Some explanations, or human analogies, given by Scripture are: the legal: Christ satisfied the demands of the law; the financial: Christ paid the price; the military: Christ defeated the devil; the mathematical: Christ restored the balance sheet; emancipation: Christ released us from the slavery into which we had sold ourselves; laundry: Christ washed us clean in his blood; scapegoat: Christ become our substitute; and shield: Christ endured God’s just wrath and shielded us from it.

What we know is not the spiritual technology, so to speak, the theory of how it works. What we know is something much more practical: what God did and what we must do. What did God do? He died. Christ’s death caused our sins to be forgiven. That is our divinely revealed data. How it worked is theological theory.

What God did was to become a man and suffer the hell we deserved in our place, for us. God got us off the hook by putting himself on the hook, on the Cross. The price of our soul was his body.

What must we do receive the forgiveness of sins? To the world’s most practical question —“What must I do to be saved?” — God has given us a clear answer: Repent, believe, and live in charity. These three requirements for salvation correspond to the three “theological virtues,” faith, hope and charity (1 Cor 13:13). Repentance involves hope in Christ, seeking God’s forgiveness. Baptism involves faith in Christ, accepting God’s forgiveness. Charity involves love of Christ and the members of his Body, loving the forgiven ones.

PETER KREEFT is a professor of philosophy at Boston College. This column is reprinted with permission from his book “Catholic Christianity: A Complete Catechism of Catholic Beliefs Based on the Catechism of the Catholic Church” (Ignatius Press, 2001).

Catechism 101

The Apostles’ Creed associates faith in the forgiveness of sins not only with faith in the Holy Spirit, but also with faith in the Church and in the communion of saints. It was when he gave the Holy Spirit to his apostles that the risen Christ conferred on them his own divine power to forgive sins: “Receive the Holy Spirit. If you forgive the sins of any, they are forgiven; if you retain the sins of any, they are retained.”

Catechism of the Catholic Church, #976

Why is the Church so strict about sex?

PETER KREEFT: Sexual sins bring misery and destroy our relationship with God . . .

Peter Kreeft

Peter Kreeft

by Peter Kreeft

We should not expect the Church’s teachings to coincide with “the wisdom of the world” (1 Cor 1:20) in any age or culture, for her teachings do not come from man but from God.

Man has gone off the track set for him by God — “sin” means separation from God — so God’s track has always appeared to fallen man as “a stone that will make men stumble, a rock that will make them fall” (1 Pet 2:8).

Living according to God’s laws makes us holy, happy and healthy. Violating them makes us unholy, unhappy and unhealthy. This is as true of sex as of anything else. First, sexual sin is sin, and it separates us from God.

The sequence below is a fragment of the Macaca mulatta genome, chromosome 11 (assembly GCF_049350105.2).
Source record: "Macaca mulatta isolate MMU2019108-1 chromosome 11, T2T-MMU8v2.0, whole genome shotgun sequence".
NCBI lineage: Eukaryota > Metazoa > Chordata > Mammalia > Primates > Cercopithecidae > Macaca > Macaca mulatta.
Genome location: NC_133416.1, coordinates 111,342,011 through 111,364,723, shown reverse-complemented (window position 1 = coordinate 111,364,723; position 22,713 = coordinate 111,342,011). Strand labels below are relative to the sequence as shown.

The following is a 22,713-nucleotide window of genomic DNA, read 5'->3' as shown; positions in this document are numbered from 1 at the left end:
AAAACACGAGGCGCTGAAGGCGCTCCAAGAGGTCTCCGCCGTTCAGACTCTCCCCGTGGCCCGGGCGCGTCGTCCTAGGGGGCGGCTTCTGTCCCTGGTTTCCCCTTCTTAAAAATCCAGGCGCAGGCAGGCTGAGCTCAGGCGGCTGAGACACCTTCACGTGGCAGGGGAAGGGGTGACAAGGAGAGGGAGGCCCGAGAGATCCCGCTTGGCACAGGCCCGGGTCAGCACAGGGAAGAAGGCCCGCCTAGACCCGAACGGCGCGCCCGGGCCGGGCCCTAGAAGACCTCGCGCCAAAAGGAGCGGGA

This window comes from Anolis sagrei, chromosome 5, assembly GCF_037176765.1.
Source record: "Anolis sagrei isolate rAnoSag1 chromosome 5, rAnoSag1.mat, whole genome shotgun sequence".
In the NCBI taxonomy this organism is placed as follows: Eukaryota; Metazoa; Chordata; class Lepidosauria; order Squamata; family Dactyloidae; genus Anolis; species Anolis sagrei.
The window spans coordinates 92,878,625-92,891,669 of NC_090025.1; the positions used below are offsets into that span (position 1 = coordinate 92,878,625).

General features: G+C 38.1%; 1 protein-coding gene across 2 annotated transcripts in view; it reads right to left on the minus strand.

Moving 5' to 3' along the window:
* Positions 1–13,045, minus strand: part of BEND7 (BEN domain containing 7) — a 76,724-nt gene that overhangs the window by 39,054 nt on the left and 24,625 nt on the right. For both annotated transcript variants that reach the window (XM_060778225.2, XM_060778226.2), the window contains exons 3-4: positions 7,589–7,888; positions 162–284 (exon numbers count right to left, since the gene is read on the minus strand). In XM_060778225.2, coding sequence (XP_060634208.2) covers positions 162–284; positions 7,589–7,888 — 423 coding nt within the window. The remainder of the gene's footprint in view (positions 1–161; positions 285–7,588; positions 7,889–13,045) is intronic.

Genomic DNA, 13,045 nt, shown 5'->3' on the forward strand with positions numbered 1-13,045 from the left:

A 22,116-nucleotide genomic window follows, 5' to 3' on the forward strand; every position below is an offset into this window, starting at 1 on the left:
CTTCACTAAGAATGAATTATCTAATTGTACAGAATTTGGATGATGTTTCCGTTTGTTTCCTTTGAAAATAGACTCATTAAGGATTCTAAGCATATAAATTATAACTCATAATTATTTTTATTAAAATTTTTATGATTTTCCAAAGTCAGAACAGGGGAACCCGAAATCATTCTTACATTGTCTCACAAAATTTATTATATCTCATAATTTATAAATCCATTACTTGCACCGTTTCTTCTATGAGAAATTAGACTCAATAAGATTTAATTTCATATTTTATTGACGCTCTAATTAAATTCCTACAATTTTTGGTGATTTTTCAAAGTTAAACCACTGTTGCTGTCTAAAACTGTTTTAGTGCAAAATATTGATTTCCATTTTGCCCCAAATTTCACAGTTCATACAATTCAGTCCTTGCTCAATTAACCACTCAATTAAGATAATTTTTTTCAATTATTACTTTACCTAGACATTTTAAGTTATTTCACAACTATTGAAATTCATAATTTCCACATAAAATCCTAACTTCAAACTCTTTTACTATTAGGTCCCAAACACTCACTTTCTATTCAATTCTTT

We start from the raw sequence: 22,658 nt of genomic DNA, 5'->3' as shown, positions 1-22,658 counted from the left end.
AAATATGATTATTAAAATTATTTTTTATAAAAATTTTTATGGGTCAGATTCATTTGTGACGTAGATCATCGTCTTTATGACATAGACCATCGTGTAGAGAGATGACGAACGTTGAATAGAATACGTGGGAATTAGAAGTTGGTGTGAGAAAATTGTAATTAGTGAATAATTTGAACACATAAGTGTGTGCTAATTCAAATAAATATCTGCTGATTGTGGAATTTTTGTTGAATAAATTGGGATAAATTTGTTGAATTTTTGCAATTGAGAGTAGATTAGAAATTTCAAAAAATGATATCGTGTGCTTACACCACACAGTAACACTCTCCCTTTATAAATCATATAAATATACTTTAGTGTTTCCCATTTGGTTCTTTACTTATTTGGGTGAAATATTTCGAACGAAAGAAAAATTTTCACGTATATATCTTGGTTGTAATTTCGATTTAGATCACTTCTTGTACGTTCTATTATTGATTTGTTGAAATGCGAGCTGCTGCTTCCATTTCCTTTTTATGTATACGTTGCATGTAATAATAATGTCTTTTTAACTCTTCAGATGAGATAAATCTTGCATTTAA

Second, since God loves us and wants our happiness, disobedience to his plan for us will necessarily bring us unhappiness. Worldly statistics confirm this heavenly logic: Every one of the sins that adulterate sexual love brings with it a catalog of miseries.

Divorce, for instance, means the destruction of society’s most indispensable foundation, the family. It will stamp the same destructive marks on society at large as it already has on its immediate victims, millions of children: a hard, cynical spirit; the death of security, of trust, of faith in persons and promises; and in the adventure of self-giving love.

Third, sexual sin has obvious and radical health effects: the epidemic of sexually transmitted diseases, now affecting over half of all sexually active people, the fear of AIDS, and the rising infertility rate. But the most notable physical effect of the Sexual Revolution is death. The human victims in just one generation of the abortion holocaust in most Western nations already vastly outnumber the victims of all the wars in their history. It’s high time to turn our attention to God’s alternative.

Controversies have a way of narrowing our vision. They are usually resolved only by backing up and enlarging our perspective, especially by looking at foundations. The foundations of Catholic sexual morality include:

• God as the creator and designer of sexuality;

• the centrality of love (the very nature of God);

• procreation and sexual love as an image of divine love;

• the primacy of the family;

• the divinely designed intrinsic purpose of sex as procreating new eternal souls for God’s family;

• and above all, sex as a sign of the goodness of life. Every baby conceived is a sign that God has not given up on man. It’s not a mere product of automatic nature, but a deliberate act of God. God makes a soul when we make a body. He is not forced to do this; he chooses to.

PETER KREEFT is a professor of philosophy at Boston College. This column is reprinted with permission from his book “Catholic Christianity: A Complete Catechism of Catholic Beliefs Based on the Catechism of the Catholic Church” (Ignatius Press, 2001).

Catechism 101

Conjugal love involves a totality, in which all the elements of the person enter — appeal of the body and instinct, power of feeling and affectivity, aspiration of the spirit and of will. It aims at a deeply personal unity, a unity that, beyond union in one flesh, leads to forming one heart and soul; it demands indissolubility and faithfulness in definitive mutual giving; and it is open to fertility.

In a word, it is a question of the normal characteristics of all natural conjugal love, but with a new significance which not only purifies and strengthens them, but raises them to the extent of making them the expression of specifically Christian values.

Catechism of the Catholic Church, #1643